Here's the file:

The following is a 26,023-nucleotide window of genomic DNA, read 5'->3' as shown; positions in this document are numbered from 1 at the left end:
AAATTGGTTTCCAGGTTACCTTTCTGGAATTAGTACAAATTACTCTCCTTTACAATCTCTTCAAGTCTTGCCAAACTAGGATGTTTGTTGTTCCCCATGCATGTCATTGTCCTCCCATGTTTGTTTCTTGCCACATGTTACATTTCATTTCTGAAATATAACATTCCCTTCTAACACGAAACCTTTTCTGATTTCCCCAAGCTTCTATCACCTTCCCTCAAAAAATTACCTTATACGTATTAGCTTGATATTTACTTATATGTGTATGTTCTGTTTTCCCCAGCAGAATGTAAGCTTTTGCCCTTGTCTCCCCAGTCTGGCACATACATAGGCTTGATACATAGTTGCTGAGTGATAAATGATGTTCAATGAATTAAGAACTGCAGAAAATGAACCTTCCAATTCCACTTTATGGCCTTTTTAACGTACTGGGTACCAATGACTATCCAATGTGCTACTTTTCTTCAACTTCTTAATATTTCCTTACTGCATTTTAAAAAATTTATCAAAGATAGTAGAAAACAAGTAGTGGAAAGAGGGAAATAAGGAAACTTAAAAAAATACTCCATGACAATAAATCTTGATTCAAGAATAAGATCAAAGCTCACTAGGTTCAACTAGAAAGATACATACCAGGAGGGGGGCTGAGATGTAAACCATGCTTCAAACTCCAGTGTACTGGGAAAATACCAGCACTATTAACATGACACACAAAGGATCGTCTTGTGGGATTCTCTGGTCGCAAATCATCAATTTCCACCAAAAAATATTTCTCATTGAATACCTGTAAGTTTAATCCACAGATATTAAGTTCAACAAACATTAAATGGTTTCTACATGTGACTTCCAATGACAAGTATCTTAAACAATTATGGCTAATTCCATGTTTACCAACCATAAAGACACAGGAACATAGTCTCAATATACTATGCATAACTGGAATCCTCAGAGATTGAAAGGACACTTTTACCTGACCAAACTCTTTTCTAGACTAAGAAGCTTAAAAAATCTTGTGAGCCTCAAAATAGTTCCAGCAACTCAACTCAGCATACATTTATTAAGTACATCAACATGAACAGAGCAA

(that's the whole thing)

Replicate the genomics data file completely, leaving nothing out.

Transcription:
The following is a 26,023-nucleotide window of genomic DNA, read 5'->3' as shown; positions in this document are numbered from 1 at the left end:
AAATTGGTTTCCAGGTTACCTTTCTGGAATTAGTACAAATTACTCTCCTTTACAATCTCTTCAAGTCTTGCCAAACTAGGATGTTTGTTGTTCCCCATGCATGTCATTGTCCTCCCATGTTTGTTTCTTGCCACATGTTACATTTCATTTCTGAAATATAACATTCCCTTCTAACACGAAACCTTTTCTGATTTCCCCAAGCTTCTATCACCTTCCCTCAAAAAATTACCTTATACGTATTAGCTTGATATTTACTTATATGTGTATGTTCTGTTTTCCCCAGCAGAATGTAAGCTTTTGCCCTTGTCTCCCCAGTCTGGCACATACATAGGCTTGATACATAGTTGCTGAGTGATAAATGATGTTCAATGAATTAAGAACTGCAGAAAATGAACCTTCCAATTCCACTTTATGGCCTTTTTAACGTACTGGGTACCAATGACTATCCAATGTGCTACTTTTCTTCAACTTCTTAATATTTCCTTACTGCATTTTAAAAAATTTATCAAAGATAGTAGAAAACAAGTAGTGGAAAGAGGGAAATAAGGAAACTTAAAAAAATACTCCATGACAATAAATCTTGATTCAAGAATAAGATCAAAGCTCACTAGGTTCAACTAGAAAGATACATACCAGGAGGGGGGCTGAGATGTAAACCATGCTTCAAACTCCAGTGTACTGGGAAAATACCAGCACTATTAACATGACACACAAAGGATCGTCTTGTGGGATTCTCTGGTCGCAAATCATCAATTTCCACCAAAAAATATTTCTCATTGAATACCTGTAAGTTTAATCCACAGATATTAAGTTCAACAAACATTAAATGGTTTCTACATGTGACTTCCAATGACAAGTATCTTAAACAATTATGGCTAATTCCATGTTTACCAACCATAAAGACACAGGAACATAGTCTCAATATACTATGCATAACTGGAATCCTCAGAGATTGAAAGGACACTTTTACCTGACCAAACTCTTTTCTAGACTAAGAAGCTTAAAAAATCTTGTGAGCCTCAAAATAGTTCCAGCAACTCAACTCAGCATACATTTATTAAGTACATCAACATGAACAGAGCAA